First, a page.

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Ballyhoo Owners to open New Pearl Street Restaurant

Plans for Tim and Morgan Stevens’ new restaurant are underway, but eager fans will have to wait for details about the venture coming to 318 Pearl Street. Most recently home to the Century Grill and prior to that, the Macaroni Company, the historic building will soon host a new restaurant from the owners of Ballyhoo (211 South Park Ave).

Tim is hesitant to divulge any details prematurely while Block Club finalizes branding and marketing concepts, but he can say with certainty that the new restaurant will depart from Ballyhoo’s ambiance and menu. “I like to let the building do the talking,” he said. While Ballyhoo calls upon the blue collar past of its surroundings, the building at 318 Pearl Street, “has more grand details” that will guide the vision.

Indeed, the Pearl Street building evokes the grandeur of Buffalo’s past, and located amidst modern buildings and parking lots, the uniqueness of the historic façade begs for explanation. Designed in 1905 for the Ancient Landmarks 441 by Robert A. Wallace, the three-story building originally featured stores on the ground floor, below two floors devoted to the lodge. White glazed terra cotta ornaments the brick and stone building, while inside originally featured oriental rugs, hand carved black walnut furniture, and white marble wainscoting. In addition to these accouterments, Architects’ and Builders’ Magazine* noted the impressive electric lighting scheme inside the building when it opened.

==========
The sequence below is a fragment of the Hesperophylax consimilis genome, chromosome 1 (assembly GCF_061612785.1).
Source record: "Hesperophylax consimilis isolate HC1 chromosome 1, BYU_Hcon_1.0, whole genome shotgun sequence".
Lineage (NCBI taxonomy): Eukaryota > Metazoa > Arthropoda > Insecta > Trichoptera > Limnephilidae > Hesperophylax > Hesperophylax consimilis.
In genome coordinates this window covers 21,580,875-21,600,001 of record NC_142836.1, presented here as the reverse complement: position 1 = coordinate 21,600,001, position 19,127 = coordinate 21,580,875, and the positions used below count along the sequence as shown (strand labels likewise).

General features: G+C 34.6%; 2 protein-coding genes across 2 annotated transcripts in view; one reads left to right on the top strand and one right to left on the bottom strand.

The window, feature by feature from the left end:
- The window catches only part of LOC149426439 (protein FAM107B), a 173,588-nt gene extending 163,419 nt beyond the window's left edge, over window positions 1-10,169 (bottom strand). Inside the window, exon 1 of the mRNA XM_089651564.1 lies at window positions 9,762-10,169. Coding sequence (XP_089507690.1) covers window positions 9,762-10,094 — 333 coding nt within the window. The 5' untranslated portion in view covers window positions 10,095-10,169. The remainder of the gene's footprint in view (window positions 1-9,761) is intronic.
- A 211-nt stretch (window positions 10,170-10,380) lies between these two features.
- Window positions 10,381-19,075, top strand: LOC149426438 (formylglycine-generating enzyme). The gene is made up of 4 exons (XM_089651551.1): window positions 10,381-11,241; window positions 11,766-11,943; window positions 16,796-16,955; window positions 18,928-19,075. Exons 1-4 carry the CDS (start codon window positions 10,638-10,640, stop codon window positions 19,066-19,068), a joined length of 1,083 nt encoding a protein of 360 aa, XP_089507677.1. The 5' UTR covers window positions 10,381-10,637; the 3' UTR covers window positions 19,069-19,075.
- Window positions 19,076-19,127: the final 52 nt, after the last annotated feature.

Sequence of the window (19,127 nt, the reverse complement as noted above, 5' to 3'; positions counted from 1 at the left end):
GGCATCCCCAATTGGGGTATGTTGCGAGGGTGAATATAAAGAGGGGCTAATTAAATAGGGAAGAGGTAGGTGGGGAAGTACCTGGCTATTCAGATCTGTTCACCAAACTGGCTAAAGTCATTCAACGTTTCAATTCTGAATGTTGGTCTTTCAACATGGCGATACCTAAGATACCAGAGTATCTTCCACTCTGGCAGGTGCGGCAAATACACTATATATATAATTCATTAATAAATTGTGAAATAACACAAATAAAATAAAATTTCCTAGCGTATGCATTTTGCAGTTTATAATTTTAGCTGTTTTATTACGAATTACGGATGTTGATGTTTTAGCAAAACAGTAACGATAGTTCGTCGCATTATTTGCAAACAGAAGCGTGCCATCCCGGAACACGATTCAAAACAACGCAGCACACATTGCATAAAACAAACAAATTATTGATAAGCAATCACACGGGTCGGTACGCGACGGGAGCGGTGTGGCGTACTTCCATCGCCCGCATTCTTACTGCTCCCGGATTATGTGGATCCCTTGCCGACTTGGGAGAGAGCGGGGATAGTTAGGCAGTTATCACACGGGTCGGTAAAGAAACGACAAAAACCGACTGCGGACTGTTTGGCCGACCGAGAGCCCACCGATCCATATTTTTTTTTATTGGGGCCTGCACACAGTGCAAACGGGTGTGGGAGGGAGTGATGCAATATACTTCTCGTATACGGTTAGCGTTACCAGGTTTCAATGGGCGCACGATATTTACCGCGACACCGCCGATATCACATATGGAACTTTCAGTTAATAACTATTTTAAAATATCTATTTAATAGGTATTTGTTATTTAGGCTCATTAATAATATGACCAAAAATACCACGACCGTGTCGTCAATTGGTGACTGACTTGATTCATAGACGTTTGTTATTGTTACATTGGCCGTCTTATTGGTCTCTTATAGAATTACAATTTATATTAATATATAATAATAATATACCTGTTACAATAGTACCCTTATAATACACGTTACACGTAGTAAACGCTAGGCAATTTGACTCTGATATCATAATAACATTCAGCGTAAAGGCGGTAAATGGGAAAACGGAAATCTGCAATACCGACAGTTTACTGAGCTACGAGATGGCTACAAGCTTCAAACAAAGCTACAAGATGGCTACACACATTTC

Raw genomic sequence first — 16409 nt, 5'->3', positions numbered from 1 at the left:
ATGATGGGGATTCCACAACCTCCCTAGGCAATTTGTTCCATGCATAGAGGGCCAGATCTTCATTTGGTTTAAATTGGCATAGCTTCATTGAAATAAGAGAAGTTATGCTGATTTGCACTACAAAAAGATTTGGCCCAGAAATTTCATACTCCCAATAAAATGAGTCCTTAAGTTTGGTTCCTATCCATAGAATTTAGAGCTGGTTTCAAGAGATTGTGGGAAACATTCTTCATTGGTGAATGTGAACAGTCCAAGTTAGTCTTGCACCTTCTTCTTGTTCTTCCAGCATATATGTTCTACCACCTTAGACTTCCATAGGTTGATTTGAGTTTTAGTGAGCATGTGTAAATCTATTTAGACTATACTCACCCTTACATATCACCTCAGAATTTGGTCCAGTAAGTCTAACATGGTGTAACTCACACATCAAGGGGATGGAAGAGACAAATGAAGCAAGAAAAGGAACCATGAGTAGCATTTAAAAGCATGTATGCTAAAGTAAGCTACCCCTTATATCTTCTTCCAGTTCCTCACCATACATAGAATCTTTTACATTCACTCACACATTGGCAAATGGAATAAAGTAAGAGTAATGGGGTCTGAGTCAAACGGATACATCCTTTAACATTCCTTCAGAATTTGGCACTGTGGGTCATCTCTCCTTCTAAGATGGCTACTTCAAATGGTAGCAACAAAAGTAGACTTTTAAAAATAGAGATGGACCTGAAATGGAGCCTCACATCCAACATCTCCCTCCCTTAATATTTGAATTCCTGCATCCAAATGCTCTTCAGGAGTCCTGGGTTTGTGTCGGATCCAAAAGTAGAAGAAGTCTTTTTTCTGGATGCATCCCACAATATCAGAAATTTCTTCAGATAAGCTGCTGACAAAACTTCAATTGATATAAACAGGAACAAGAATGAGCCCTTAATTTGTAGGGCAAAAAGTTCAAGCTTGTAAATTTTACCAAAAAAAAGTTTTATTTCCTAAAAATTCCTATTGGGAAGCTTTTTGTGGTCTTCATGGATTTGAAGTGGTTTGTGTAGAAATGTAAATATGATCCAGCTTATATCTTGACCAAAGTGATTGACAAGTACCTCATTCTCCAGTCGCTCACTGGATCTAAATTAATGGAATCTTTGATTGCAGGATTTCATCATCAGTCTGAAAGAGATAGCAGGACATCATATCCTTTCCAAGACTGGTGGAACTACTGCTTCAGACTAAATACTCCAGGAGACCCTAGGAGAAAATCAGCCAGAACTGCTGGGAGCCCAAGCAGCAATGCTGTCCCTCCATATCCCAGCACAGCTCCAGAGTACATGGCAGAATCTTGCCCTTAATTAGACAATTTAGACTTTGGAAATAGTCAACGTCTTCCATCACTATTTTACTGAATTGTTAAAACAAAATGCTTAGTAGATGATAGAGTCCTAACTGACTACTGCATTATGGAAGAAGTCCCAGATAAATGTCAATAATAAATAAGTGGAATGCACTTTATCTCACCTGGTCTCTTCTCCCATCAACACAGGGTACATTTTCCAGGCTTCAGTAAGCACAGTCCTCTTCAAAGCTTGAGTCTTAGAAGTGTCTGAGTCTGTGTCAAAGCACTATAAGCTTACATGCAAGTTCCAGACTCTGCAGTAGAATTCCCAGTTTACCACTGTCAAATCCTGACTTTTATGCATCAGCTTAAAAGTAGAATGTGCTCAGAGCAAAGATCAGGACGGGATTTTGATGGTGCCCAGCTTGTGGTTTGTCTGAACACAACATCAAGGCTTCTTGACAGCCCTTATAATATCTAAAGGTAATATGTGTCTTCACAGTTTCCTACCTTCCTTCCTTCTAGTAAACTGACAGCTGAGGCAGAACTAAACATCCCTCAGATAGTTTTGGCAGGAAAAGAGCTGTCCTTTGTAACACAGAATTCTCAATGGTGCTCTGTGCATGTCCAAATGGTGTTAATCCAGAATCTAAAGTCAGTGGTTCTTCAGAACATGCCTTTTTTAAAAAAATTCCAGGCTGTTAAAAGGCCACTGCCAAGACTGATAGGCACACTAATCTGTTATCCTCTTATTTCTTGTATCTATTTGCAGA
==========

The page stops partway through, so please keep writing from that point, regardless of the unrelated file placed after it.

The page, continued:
Soon, hungry patrons and architectural admirers will discover the next iteration of the building’s history. Translating their inspiration from the Ancient Landmarks building into a new restaurant, the Stevenses are sure to contribute another unique eatery to downtown’s food landscape.

*Historic image from September 1905: Books.Google.com

Written by Caitlin B. Moriarty

Caitlin B. Moriarty

Caitlin is an architectural and cultural historian, and she works for a local historic preservation consulting firm. She moved to Buffalo in 2011 to pursue dissertation research about post-World War II neighborhood identity on the West Side. She is interested in contextualizing change over time in the built environment to learn how people and communities use places to create identities and meaning. Caitlin lives in North Buffalo with her husband and two sons.

View All Articles by Caitlin B. Moriarty
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